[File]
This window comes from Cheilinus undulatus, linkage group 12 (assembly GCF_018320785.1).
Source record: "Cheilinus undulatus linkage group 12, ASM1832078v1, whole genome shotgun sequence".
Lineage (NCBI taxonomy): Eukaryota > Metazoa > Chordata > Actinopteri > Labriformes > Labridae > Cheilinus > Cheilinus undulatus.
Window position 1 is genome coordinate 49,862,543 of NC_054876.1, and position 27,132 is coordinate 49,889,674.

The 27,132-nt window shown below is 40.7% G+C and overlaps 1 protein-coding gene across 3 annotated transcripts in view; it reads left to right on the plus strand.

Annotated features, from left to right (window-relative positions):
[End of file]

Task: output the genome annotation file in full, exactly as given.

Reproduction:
This window comes from Cheilinus undulatus, linkage group 12 (assembly GCF_018320785.1).
Source record: "Cheilinus undulatus linkage group 12, ASM1832078v1, whole genome shotgun sequence".
Lineage (NCBI taxonomy): Eukaryota > Metazoa > Chordata > Actinopteri > Labriformes > Labridae > Cheilinus > Cheilinus undulatus.
Window position 1 is genome coordinate 49,862,543 of NC_054876.1, and position 27,132 is coordinate 49,889,674.

The 27,132-nt window shown below is 40.7% G+C and overlaps 1 protein-coding gene across 3 annotated transcripts in view; it reads left to right on the plus strand.

Annotated features, from left to right (window-relative positions):